Other families reward their children with tasty treats like ice cream or a new toy befitting a child who just became a big boy or girl. If you’re looking for a more creative way to reward your child, just scroll through a few list articles until something strikes your fancy!

We Can’t Wait To See You!
After talking to your child, if they’re still worried about their loose teeth, bring them in to see us! We love helping children get over their fears of losing teeth. Other reasons to come to us over loose teeth are if the tooth has been loose for a while and doesn’t seem to want to come out, or if your child’s teeth aren’t becoming loose when they should.

As a team, we wish you and your child the best of luck!

Dr. Joana Lastres

Managing That Halloween Sweet Tooth

October 26th, 2017

HALLOWEEN IS OUR favorite spooky time of year, but when it comes to sugar’s effects on teeth, all that candy can be downright scary. The reason sugar is bad for our teeth is that it feeds harmful oral bacteria that excrete acid, and the acid erodes enamel and leads to tooth decay. So how can we keep our child's costumed Halloween adventures clear of tooth decay?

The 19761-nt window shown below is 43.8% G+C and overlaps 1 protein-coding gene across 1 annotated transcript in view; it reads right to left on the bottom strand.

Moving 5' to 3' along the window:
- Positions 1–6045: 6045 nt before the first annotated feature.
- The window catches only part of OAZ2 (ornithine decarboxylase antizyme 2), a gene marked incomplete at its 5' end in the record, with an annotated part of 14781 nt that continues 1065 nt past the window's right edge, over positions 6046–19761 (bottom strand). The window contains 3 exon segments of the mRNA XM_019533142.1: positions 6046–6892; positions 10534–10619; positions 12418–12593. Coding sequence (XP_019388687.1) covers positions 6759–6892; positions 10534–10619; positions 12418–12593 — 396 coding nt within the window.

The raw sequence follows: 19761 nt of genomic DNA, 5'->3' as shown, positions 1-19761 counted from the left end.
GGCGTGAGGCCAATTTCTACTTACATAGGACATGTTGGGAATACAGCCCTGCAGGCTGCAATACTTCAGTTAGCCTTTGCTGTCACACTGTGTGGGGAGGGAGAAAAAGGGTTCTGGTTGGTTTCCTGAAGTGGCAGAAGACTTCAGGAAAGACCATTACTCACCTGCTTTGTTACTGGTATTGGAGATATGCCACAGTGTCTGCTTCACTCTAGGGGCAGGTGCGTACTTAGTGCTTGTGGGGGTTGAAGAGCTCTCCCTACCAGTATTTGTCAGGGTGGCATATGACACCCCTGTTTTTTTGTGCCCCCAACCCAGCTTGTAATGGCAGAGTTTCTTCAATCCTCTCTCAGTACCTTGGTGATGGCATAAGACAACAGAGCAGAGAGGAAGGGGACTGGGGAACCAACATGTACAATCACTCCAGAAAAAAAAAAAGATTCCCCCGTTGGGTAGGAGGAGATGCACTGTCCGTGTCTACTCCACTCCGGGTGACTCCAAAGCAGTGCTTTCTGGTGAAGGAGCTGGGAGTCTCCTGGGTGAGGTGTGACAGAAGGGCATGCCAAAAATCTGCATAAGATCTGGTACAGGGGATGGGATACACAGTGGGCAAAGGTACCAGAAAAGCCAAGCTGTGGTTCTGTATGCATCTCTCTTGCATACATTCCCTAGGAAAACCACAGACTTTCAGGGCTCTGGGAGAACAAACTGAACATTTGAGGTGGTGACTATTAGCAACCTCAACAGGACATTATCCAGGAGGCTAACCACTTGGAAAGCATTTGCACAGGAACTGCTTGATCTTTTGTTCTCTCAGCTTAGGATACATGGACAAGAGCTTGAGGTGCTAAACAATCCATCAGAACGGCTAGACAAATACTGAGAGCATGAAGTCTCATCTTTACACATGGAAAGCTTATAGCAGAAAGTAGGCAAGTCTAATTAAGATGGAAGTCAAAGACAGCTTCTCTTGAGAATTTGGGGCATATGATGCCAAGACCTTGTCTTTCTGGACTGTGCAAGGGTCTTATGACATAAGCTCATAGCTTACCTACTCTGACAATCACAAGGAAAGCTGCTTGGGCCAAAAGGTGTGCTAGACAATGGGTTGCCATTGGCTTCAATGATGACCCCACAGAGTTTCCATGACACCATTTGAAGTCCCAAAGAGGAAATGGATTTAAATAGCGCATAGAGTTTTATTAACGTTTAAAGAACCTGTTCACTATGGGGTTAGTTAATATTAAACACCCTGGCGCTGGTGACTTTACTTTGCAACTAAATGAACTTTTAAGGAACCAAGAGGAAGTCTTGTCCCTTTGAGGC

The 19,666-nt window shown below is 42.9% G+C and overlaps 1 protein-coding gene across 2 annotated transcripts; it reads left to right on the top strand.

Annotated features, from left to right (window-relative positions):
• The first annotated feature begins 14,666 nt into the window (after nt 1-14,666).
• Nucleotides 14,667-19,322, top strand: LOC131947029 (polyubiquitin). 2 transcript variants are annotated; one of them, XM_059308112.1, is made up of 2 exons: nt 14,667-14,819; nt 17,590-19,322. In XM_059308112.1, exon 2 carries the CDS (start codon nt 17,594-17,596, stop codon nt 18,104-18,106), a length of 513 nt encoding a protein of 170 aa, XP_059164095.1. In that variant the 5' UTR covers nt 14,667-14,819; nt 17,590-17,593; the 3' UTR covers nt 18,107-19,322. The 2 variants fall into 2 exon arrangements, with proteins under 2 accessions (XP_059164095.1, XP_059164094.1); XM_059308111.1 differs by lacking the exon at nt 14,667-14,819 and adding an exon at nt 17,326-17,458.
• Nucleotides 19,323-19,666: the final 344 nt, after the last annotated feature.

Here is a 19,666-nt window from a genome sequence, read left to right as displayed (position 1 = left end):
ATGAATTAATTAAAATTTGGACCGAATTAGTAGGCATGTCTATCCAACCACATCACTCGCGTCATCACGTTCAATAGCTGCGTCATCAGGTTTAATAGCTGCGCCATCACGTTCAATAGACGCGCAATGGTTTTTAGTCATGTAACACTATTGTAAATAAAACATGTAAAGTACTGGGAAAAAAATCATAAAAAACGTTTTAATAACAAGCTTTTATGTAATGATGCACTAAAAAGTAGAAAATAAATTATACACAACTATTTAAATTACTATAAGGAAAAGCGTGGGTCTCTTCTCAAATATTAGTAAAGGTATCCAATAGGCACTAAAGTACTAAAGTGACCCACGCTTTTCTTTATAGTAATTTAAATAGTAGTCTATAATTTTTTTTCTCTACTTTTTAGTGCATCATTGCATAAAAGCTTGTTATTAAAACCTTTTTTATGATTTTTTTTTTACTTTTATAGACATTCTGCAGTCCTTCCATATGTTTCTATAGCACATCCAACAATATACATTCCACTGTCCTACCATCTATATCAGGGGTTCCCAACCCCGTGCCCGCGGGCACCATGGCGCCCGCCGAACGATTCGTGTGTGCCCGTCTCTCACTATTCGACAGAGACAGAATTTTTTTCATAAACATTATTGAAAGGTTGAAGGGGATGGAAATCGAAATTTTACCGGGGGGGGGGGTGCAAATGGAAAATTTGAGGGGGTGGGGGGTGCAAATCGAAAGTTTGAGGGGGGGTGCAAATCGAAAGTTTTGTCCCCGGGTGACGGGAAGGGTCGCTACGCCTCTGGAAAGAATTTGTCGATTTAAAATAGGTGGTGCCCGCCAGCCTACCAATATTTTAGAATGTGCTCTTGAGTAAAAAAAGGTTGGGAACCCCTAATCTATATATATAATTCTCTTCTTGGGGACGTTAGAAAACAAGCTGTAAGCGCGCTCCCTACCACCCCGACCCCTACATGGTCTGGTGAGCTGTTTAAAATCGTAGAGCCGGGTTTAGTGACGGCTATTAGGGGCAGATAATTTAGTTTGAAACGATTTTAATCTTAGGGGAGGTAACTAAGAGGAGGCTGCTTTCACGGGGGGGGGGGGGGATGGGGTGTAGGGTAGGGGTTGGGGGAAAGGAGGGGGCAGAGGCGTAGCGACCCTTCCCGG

Ranking Candy On Dental Health
Very few houses give away treats like sugar-free xylitol gum to trick-or-treaters, so the chances are slim that the candy will actually be healthy. However, some types of sugary candy are worse than others, or present different kinds of problems.

Hard candy is a problem because there’s a risk of breaking our teeth if we chew it, but sucking on it isn’t safe either because that means holding a source of sugar in our mouths for an extended period.
Sour candies are like a double attack against dental health, because not only do they contain a lot of sugar to feed the bacteria, but they are also highly acidic, so they can harm our child's enamel directly!
Sticky or gummy candy is especially bad for teeth because it remains stuck there, feeding the bacteria for a long time and giving them a larger opportunity to attack the enamel.
The good news is that the least harmful sugary candy is chocolate!(You can read our Blog about Chocolate in our Blog Page) It doesn’t stick to teeth like most other candies, and the cocoa in it has many beneficial properties. The darker the chocolate, the less sugar will be in it, so aim for dark chocolate.